Sony CDP-C5M CD player Page 2

All the other features and fittings are what one would expect from a mid-to-late '80s machine. One can skip tracks or search within a track, and there's a track programming mode. However, the inclusion of a headphone socket with its own volume control is a welcome bonus, with reasonable level available from it if required.

sqnoteTim Listens
The Sony CDP-C5M certainly shows how the sound quality available from the company's mainstream CD player range improved since it launched the CDP-101 [HFN Jan '12] in 1982. This has been detailed in HFN via the Sony-designed Ferguson CD 01 and CD 03 models [HFN Jan '19 & Sep '19]. The use of a digital filter elevates the CDP-C5M further still, although to my mind it still does not reach the gold standard set by Philips at the time.

The CDP-C5M also shows that the belief there is a specific sound quality penalty to pay in return for multi-play convenience is simply not true. Indeed, one would have to have entered an elevated and fairly exotic realm of the Sony range at the time to usefully better it for audio performance.

As well as determining the key sonic signature of the Sony machine, I was also keen to figure out what one might use such a player for. I confess to having found it a challenge to settle on which of my discs were my favourite five, and who knows what one would be wanting to hear in three hours' time? Classical and opera buffs may appreciate an almost uninterrupted performance, but around six hours of anything non-stop is bound to get fatiguing.


The rather limited random play option only compounds the problem, but I did find one collection of discs that suited my needs perfectly. Now 100 Hits Forgotten 80s [Sony CDNNNOW82], issued by Sony music oddly enough, is a 5CD set sufficiently varied for the purposes of reviewing yet which the player could chomp through while continuing to engage my interest musically. So there it is, pile in the compilation discs of your choice and just let the machine get on with it.

The rather hard and sterile nature of many early Sony players is still in evidence here to some extent. What has improved is the overall structure of the sound, the at times diffuse imaging of previous models no longer a major issue with this iteration of the design – even if it is not completely resolved. Bass showed an incremental improvement too, being smoother and richer-sounding. Yes, the presentation the CDP-C5M low down is still not indulgent in the manner of the classic Philips machines, but I did feel that the compromise on offer is a workable one and makes for an enjoyable listen.

Gold Rush
What one gains in return for an overall sound that can be a bit dry and matter of fact is an excellent sense of focus, notes and sounds seeming to start and stop in sharp relief. Hearing the CDP-C5M unravel The Stone Roses' 'Fool's Gold' [Silvertone ORECD 535] was impressive. Often this track can sound like it's being heard from somewhere down a corridor, but with the CDP-C5M you are at least in the same room. That instantly recognisable bassline chunks away pleasingly too. This isn't a classic heavyweight player in the style of the Technics SL-P1200 [HFN Apr '13] or the Philips CD960 [HFN Jul '20] but it certainly comes far closer than its appearance may suggest. The only real issue is the player's slightly brittle, splashy treble which, to an extent, is always present. This isn't a corollary of the design's basic topology. After all, Aiwa's DX-1500 with its 16-bit/2x DAC is in many ways a less developed version of the same idea and yet it still sounds smooth and refined.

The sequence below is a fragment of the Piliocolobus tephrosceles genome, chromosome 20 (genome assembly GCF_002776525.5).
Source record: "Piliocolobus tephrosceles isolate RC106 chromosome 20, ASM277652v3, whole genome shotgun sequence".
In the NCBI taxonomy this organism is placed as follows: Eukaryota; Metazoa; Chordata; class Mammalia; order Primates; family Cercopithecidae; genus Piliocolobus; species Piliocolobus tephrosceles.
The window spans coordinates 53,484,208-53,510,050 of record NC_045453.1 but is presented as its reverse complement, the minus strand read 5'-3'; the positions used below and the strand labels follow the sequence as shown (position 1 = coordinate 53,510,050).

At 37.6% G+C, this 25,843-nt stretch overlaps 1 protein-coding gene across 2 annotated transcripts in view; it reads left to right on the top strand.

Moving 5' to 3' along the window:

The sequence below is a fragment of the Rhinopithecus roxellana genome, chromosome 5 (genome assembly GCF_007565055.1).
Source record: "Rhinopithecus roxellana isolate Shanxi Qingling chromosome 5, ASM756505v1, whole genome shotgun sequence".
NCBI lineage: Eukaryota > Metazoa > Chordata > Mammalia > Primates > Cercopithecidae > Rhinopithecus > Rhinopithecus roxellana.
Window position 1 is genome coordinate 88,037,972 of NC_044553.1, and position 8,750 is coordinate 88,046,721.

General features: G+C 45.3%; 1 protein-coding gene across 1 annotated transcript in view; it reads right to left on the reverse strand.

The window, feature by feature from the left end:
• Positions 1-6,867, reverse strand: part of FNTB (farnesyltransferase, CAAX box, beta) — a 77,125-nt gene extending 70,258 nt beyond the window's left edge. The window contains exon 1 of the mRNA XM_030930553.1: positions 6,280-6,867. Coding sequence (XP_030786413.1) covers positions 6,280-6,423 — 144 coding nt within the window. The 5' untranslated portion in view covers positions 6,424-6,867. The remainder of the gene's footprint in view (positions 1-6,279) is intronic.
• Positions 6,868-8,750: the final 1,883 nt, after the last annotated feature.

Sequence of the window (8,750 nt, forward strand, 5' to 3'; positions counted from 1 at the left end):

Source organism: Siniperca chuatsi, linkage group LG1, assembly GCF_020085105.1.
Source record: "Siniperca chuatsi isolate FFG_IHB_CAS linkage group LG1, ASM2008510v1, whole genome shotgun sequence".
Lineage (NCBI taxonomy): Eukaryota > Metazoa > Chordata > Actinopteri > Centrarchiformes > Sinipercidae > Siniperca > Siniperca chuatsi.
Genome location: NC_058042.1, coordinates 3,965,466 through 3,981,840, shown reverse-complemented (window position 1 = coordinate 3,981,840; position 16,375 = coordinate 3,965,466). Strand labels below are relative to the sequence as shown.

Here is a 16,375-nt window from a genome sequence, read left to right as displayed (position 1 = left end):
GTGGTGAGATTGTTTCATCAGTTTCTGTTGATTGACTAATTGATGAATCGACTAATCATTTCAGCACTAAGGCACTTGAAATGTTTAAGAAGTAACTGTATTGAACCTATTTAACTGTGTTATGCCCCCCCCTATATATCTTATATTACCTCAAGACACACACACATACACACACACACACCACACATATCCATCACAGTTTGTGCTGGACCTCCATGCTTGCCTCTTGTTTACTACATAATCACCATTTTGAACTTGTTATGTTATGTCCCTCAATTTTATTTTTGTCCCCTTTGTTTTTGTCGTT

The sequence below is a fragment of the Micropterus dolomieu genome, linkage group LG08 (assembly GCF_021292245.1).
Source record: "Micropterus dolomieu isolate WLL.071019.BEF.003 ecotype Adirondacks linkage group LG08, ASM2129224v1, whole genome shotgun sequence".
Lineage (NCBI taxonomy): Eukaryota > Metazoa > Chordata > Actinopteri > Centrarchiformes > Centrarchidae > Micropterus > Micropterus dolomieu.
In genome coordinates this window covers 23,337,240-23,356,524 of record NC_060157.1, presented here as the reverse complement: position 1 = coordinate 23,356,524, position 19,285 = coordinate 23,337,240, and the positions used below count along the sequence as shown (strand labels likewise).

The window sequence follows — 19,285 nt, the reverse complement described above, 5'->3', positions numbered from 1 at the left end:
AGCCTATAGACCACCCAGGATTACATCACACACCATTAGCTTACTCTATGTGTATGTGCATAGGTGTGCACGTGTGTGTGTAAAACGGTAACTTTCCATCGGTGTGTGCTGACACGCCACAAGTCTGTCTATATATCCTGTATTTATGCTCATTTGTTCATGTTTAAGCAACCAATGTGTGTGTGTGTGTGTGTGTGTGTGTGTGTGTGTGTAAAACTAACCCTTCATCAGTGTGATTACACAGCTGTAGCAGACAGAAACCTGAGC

Percussion and female vocals bring this effect to the fore. Tracks such as 'Walking In The Rain' by Grace Jones [Island IMCD 17] sound a little synthetic and overproduced when played on this machine. This is not to dismiss Sony's first UK market multi-CD player as an irrelevance to the vintage hi-fi enthusiast. It performs as well as, if not better than, many of its rivals of the era. It has proved to be durable too, so the chances of finding one that still works properly are favourable.

Buying Secondhand
One flaw inherent in the design of the CDP-C5M is that if the machine is tipped up or carried while there are discs in the carousel they fall out and jam up the mechanism. This is by far the most common fault encountered with this model. Other than this, the disc-handling system is robust, the only weak point being the belts linking the motors to the rest of the gearing. If these stretch or wear the mechanics can lock in a position where further dismantling becomes difficult, making for a potentially time-consuming repair.


This aside, this carousel player is far less problematic to own than a cartridge-type player of the same generation. For anything other than the simplest of service inspections it is necessary to unravel some of the internal wiring. Afterwards, this must be dressed back in exactly the original pattern to avoid it becoming caught up in the works. The laser, meanwhile, is a KSS-150A, which is a type that can be cheaply replaced if faulty. Be aware, though, that the quality of those available today can be variable so you may have to try several before you find one that works.

Poor soldering is the most common problem on the main PCB, as is the use of blobs of glue to support some of the components. This can become conductive and corrosive with age, in extreme cases dissolving the component legs and copper track-work.

Hi-Fi News Verdict
You will find that the fragile mechanisms of multi-CD players often disintegrate after a few short years, so to find a durable example of the breed functioning after three decades of use is a testament to the care taken in the design and manufacture of the CDP-C5M. While its chip technology was soon outclassed it's nonetheless a well ordered machine, and a good player to listen to. Why not give it a try?